The sections on horizontal vs vertical integrations were also fascinating to me. It seems like each major company, once they got a foothold in a growing market, just proceeded to gobble up every other competitor. I had no idea that the organic or Kosher chicken brands my parents buy at Wegmans was owned by the very same “value” brand I buy at Walmart. It was kind of embarrassing and shameful– like there’s no real concept of “choice” or free market, if there’s basically a monopoly on chicken now. Americans put a lot of stock in the idea of “voting with your dollars” when it comes to ethics and moral consumer choices, but it hardly makes a difference in today’s market.

I’m looking forward to talking about the book this week. I hope we can have some interesting discussions!

Blog Post – “Chicken”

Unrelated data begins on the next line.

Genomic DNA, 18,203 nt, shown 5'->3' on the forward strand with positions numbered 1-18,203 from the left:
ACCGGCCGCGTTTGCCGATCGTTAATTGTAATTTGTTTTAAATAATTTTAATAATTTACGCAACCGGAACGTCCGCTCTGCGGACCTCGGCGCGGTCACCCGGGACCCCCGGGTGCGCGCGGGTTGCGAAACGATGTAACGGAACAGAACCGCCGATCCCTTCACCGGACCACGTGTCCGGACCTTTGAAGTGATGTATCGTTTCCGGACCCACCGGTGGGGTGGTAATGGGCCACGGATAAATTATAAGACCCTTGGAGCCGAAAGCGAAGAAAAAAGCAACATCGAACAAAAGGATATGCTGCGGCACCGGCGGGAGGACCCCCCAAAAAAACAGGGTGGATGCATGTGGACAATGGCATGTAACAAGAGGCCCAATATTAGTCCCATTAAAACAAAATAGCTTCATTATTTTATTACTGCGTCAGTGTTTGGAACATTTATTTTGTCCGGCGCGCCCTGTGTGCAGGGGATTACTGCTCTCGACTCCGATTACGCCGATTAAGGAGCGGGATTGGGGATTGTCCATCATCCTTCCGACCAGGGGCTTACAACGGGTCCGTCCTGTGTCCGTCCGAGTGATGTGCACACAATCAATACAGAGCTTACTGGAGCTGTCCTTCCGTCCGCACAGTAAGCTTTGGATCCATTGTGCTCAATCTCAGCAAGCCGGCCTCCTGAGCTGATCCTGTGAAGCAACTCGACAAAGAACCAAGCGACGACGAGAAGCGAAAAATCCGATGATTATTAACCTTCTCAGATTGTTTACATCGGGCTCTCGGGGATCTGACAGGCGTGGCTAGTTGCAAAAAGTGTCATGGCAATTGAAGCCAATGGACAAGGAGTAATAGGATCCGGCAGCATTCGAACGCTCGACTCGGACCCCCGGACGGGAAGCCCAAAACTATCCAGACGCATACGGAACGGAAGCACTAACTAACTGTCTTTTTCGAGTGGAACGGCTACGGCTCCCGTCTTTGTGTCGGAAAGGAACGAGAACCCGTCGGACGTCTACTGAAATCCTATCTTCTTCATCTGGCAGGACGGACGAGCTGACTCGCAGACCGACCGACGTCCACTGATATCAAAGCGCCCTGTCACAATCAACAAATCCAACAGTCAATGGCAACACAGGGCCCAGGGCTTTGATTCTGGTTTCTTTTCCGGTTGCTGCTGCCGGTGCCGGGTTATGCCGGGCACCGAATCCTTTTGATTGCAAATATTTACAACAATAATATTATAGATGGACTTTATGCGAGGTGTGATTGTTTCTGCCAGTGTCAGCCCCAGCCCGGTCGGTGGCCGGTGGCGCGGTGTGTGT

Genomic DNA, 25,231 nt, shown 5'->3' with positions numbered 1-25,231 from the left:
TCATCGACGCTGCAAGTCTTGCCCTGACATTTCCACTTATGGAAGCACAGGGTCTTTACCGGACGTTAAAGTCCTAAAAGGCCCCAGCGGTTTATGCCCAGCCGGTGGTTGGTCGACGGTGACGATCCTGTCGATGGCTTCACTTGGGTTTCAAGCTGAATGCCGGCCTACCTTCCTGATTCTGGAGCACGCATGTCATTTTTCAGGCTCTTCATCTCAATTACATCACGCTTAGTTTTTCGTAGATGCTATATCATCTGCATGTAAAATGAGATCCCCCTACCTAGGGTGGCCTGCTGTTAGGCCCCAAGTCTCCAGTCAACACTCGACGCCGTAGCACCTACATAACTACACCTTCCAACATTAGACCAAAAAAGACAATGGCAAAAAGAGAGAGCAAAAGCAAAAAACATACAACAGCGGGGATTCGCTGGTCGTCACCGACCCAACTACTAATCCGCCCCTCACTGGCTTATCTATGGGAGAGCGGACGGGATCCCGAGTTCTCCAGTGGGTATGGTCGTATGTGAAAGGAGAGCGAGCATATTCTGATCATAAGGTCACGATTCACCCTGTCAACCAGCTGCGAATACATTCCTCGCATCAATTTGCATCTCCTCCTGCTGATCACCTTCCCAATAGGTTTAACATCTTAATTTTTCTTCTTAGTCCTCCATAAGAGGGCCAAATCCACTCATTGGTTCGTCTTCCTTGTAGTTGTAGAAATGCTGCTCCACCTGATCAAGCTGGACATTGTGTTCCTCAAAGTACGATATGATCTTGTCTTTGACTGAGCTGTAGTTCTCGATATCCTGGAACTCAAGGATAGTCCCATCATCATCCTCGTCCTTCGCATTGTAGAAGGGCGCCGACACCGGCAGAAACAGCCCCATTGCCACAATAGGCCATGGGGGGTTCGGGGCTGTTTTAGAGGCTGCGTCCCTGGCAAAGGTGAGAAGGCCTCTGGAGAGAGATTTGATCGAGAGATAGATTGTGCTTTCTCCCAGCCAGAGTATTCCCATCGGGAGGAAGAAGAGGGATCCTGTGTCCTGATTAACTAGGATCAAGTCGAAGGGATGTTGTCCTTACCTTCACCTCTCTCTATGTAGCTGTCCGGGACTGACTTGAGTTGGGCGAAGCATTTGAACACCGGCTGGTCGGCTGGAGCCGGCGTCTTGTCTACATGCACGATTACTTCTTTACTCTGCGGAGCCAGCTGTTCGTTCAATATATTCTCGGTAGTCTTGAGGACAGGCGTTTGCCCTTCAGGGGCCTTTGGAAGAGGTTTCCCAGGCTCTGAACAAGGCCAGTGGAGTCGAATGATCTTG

This book was probably the most interesting reading all semester. It gave me a lot of insight into the chicken industry and how it’s changed and evolved through time. In the first chapter, the author talked about the popularity of chicken and how it blew up after World War. Companies like Tyson started the wave of processed chicken to feed the masses. This chapter focused on chicken around World War II times. It talks about how during the technological revolution, processed foods like chicken and others blew up due to mass media. The thing about chicken is that it satisfied what the average American wanted, which was to be both efficient with their time and money. Companies like Tyson took advantage of this and started to give the public what they wanted. It was interesting to hear that the Delmarva peninsula was the start of the chicken revolution and started the processed chicken wave. It was crazy to hear that companies like Tyson not only treat their livestock poorly but also treat their employees horribly with low wages and poor working conditions. And much like other franchises, big brand chicken companies forced farmers to constantly upgrade infrastructures causing farmers to go into a drowning sea of debt. Basically, these brands treated their farmers like crap, but due to the contracts and financial pressure, the farmers couldn’t leave and go independent. There was even talk of companies like Tyson employing an illegal workforce including underage employees. From the treatment of animals to people, it makes me really frustrated with these big chicken brands.